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What ought to be paid; what may be demanded. It differs from owing in that, sometimes, what is owing is not due; e.g., a note, payable thirty days after date, is owing immediately after it is delivered to the payee, but it is not due until the thirty days have elapsed.
Bills of exchange and promissory notes, at one time, and perhaps in some places today, were not due until the end of the three days of grace, unless the last of these days happen to fall on a Sunday or other holiday, when it becomes due on the Saturday before, and not on the Monday following.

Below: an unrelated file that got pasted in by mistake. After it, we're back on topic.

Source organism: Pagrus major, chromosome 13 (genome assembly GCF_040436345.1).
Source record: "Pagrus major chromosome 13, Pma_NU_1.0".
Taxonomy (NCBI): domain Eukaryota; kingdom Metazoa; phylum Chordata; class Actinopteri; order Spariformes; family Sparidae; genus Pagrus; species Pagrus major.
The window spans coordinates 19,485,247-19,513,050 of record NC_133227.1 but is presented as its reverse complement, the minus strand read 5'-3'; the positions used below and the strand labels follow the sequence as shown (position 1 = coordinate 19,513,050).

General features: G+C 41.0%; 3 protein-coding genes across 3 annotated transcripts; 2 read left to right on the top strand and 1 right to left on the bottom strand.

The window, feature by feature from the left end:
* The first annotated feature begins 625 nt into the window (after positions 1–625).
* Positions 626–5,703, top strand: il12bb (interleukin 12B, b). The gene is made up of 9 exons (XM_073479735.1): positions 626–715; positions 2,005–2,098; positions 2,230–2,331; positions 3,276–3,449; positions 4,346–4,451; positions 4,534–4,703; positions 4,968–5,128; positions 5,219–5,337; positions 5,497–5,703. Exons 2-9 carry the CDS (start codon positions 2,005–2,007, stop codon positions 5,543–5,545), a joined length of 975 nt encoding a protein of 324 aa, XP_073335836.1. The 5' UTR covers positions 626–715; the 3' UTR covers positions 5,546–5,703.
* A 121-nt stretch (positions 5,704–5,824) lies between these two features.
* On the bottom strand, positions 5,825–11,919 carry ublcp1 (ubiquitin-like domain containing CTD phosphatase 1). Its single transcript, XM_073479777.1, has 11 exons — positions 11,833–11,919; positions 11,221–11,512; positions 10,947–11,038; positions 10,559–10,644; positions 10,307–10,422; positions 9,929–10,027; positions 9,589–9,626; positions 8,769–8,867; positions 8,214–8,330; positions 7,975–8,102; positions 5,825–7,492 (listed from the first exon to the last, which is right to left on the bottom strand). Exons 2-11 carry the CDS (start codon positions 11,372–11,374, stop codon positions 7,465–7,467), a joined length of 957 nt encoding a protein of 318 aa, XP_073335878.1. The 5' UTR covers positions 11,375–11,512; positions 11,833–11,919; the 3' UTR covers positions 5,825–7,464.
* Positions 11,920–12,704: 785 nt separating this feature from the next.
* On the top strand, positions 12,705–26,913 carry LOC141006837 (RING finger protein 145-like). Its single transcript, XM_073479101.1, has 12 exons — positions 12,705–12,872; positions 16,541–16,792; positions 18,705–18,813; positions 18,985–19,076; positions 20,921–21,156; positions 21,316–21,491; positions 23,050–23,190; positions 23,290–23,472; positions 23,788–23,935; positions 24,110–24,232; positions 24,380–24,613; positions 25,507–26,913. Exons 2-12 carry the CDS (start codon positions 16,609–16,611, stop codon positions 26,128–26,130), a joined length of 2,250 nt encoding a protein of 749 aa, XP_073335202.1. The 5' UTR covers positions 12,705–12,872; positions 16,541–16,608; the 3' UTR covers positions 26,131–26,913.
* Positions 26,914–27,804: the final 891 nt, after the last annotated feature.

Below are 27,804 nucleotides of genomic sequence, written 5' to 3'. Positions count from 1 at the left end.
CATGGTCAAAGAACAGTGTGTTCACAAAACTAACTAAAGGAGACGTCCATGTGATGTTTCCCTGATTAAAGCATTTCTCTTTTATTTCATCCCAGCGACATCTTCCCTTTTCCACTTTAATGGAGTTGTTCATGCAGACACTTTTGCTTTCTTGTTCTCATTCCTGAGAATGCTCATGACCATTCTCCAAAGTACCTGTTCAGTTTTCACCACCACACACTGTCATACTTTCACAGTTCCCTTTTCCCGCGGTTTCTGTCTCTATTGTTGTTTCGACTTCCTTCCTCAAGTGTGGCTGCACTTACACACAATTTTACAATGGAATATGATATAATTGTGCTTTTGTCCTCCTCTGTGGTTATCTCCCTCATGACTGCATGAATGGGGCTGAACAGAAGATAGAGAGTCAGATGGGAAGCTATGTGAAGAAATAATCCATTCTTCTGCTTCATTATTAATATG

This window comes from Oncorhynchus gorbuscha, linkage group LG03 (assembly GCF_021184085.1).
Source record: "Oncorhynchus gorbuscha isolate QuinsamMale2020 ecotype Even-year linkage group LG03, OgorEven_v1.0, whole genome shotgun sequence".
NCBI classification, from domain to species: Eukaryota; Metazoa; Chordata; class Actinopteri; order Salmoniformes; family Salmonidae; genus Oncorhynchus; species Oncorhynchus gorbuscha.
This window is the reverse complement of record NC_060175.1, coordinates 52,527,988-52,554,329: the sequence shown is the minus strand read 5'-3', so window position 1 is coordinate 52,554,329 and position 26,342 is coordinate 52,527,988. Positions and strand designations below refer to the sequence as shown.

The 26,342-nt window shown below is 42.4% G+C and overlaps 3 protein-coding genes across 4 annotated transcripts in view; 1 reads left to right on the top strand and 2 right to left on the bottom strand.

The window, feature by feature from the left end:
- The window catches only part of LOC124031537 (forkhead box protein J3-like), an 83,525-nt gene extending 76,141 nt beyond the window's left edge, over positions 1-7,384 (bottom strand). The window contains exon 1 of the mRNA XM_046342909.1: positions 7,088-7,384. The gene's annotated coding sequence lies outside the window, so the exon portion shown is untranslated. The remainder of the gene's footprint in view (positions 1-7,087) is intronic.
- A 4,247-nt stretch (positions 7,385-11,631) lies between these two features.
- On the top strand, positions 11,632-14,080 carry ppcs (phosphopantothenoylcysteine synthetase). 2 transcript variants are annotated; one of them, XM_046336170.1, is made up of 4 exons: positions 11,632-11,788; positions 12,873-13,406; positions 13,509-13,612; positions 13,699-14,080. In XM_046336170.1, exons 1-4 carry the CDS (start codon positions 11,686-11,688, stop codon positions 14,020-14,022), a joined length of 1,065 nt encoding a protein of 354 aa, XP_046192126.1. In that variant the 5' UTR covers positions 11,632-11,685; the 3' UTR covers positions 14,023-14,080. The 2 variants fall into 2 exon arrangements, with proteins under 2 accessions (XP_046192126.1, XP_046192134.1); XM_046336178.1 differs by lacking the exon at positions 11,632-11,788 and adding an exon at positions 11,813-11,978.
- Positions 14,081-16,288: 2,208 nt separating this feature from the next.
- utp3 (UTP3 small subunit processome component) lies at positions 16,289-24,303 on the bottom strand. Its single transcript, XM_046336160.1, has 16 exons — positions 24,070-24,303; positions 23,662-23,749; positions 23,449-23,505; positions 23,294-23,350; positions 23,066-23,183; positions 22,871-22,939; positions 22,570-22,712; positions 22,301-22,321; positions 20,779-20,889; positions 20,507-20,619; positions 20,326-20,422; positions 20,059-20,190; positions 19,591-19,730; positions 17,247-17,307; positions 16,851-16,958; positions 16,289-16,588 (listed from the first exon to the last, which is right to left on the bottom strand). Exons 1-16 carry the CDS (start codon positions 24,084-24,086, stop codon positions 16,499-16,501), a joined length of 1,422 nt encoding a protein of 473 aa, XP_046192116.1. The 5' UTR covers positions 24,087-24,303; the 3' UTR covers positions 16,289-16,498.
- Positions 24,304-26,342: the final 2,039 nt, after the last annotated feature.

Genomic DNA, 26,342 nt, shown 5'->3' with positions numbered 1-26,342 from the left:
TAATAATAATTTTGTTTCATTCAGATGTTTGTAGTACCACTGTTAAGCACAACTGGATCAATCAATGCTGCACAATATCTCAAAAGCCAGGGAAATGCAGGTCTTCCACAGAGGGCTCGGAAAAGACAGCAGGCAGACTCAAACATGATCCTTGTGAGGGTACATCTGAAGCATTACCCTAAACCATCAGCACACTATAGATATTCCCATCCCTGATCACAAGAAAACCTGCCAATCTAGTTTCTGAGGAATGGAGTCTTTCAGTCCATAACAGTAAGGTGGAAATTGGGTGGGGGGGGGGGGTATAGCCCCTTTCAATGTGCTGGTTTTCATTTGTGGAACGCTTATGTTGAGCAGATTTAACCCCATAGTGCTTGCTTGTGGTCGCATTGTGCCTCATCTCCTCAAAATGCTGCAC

Due also signifies just or proper; e.g., a due presentment and demand of payment must be made.
An acknowledgment of a debt, in writing. This instrument differs from a promissory note in many particulars; e.g., it is not payable to order, nor is it assignable by mere endorsement.